Offprints in printing refer to copies of works that have been printed separately for author or editor use; such offprints may even be the sole copy available, such as when proofreader copies are limited edition typeset.
Offprints may be created for various reasons. Sometimes, an author needs a personal copy, while others might like documents given out to family or friends as gifts or stored as future reference copies.
Offprints can also be produced for promotional reasons, with authors giving copies to potential publishers or agents as a means of hooking their attention on their work. Offprints may also be given out to reviewers or journalists to gain exposure to the book in question.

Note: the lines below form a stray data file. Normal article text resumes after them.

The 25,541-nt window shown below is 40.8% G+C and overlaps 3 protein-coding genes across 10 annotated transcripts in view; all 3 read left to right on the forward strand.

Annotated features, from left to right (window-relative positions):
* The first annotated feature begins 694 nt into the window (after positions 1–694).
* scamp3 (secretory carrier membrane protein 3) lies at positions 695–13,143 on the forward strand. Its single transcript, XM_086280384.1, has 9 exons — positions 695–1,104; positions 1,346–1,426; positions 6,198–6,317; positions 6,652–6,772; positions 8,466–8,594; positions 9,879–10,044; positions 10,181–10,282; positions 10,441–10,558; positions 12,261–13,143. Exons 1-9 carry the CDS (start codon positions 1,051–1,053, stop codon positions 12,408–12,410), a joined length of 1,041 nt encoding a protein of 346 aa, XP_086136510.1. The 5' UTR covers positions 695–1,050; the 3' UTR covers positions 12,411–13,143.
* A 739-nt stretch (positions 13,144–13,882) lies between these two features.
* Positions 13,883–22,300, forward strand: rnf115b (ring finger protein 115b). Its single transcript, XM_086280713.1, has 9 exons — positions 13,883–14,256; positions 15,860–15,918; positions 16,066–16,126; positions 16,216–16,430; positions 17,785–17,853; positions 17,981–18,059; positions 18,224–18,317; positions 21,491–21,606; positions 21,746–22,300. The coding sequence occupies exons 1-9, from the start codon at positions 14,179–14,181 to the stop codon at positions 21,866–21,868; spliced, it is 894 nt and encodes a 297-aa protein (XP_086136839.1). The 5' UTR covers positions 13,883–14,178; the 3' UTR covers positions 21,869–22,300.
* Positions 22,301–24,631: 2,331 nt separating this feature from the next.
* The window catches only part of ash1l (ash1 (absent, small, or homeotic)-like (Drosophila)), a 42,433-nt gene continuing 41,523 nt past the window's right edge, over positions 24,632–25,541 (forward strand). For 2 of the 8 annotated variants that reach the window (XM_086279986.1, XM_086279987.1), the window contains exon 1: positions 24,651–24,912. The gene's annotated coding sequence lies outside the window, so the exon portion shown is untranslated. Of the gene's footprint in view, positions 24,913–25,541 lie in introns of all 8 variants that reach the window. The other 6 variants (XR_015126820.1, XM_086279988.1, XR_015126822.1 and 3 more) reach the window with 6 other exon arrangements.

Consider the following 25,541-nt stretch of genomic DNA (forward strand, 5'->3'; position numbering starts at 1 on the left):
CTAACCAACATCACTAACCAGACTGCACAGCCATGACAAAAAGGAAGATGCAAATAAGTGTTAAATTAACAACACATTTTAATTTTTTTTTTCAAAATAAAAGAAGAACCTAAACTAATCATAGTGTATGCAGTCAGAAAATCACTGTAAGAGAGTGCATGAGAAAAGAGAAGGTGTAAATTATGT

An offprint serves two primary purposes: firstly, it allows authors to have physical copies of their work to keep or distribute as they see fit, and secondly, it gives publishers an extra source of revenue through selling these copies – typically, their production costs are relatively low so there will be significant profit potential from selling these offprints.
Offprints can be an essential marketing strategy for publishers, helping to generate word-of-mouth buzz about specific books or articles and promote an upcoming book release. In essence, offprints act as an inexpensive form of promotion for upcoming book releases.
Offprinting is an integral component of book printing that ensures books are printed accurately and consistently and helps prevent potential printing errors that might otherwise arise without such diligence being exercised during production.